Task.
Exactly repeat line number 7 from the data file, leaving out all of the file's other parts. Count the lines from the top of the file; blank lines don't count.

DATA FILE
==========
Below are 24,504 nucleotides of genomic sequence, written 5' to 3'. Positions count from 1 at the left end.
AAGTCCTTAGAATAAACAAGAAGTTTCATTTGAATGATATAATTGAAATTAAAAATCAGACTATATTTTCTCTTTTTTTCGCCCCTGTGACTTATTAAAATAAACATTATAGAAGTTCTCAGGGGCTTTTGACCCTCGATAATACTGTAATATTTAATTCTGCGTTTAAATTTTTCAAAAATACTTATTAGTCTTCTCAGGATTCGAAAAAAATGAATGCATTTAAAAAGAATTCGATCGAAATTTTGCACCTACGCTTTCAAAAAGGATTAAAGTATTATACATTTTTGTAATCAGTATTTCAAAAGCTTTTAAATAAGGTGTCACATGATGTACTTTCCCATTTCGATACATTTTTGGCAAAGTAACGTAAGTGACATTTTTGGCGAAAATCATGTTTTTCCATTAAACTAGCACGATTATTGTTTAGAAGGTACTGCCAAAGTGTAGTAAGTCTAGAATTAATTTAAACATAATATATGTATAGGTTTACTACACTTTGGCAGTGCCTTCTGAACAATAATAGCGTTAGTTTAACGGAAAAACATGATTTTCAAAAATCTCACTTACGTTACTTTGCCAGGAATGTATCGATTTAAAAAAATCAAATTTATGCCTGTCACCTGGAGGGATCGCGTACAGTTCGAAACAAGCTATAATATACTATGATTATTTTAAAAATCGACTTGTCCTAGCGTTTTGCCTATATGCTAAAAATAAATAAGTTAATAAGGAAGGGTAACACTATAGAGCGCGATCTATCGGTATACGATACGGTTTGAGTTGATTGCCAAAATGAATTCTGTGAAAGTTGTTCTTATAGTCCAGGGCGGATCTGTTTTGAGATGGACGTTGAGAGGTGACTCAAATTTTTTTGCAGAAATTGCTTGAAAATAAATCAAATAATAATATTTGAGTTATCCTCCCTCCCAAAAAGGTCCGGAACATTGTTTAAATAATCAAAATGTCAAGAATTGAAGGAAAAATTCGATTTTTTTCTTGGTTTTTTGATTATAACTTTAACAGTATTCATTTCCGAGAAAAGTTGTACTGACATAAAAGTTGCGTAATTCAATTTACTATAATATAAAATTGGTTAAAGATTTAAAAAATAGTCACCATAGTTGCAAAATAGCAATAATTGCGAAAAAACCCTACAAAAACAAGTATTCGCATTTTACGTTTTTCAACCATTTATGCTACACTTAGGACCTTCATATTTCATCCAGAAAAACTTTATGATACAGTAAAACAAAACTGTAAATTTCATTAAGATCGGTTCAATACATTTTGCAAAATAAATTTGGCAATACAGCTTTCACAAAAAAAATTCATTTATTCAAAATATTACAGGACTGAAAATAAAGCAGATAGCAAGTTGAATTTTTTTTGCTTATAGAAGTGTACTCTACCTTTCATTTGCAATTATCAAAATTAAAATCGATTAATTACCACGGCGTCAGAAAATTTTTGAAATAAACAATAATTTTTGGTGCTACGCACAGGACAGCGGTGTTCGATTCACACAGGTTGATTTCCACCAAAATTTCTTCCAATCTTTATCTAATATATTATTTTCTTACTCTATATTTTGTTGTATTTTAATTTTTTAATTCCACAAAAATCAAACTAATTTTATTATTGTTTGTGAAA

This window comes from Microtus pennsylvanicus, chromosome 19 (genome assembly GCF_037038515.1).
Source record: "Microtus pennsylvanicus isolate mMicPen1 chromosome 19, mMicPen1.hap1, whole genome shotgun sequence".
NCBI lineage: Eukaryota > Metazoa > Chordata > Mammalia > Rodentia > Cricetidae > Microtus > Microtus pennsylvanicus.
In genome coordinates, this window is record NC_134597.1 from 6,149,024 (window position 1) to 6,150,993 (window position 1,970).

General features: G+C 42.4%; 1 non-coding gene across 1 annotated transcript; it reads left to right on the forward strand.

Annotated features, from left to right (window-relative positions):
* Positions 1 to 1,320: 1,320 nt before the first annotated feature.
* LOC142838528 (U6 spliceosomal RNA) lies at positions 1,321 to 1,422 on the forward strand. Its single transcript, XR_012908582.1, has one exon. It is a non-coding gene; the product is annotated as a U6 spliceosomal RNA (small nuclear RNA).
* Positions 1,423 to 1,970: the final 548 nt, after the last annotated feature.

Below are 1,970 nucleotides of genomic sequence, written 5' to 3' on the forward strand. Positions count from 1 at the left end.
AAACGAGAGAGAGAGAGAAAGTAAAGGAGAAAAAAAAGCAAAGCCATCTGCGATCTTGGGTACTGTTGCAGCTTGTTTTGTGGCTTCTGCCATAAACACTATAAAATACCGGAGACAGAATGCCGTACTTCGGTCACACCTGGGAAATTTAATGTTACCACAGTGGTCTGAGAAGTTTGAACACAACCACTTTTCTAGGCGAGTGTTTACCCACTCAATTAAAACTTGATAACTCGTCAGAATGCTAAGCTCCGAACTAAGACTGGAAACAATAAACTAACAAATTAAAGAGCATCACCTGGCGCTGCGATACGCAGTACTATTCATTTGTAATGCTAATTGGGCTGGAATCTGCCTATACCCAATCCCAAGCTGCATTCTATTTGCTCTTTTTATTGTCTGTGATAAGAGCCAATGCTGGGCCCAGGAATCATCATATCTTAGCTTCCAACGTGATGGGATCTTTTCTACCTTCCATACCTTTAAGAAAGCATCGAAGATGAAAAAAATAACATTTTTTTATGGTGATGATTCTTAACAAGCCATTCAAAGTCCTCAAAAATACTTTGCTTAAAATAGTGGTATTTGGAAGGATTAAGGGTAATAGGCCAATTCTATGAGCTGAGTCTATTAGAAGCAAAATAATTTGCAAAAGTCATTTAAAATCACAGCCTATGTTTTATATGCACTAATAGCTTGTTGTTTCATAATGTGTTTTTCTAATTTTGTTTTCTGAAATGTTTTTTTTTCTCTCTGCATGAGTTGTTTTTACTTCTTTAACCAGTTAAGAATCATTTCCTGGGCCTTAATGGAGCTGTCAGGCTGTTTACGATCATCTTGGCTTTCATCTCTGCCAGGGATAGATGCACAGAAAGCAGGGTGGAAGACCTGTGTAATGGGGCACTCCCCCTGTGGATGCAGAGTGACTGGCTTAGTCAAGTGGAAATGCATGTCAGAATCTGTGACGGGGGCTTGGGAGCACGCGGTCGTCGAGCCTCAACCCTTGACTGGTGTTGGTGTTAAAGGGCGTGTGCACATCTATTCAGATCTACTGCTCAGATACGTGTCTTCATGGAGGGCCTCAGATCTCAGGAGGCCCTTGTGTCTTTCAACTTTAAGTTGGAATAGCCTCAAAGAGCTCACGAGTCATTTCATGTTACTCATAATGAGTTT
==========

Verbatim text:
General features: G+C 42.4%; 1 non-coding gene across 1 annotated transcript; it reads left to right on the forward strand.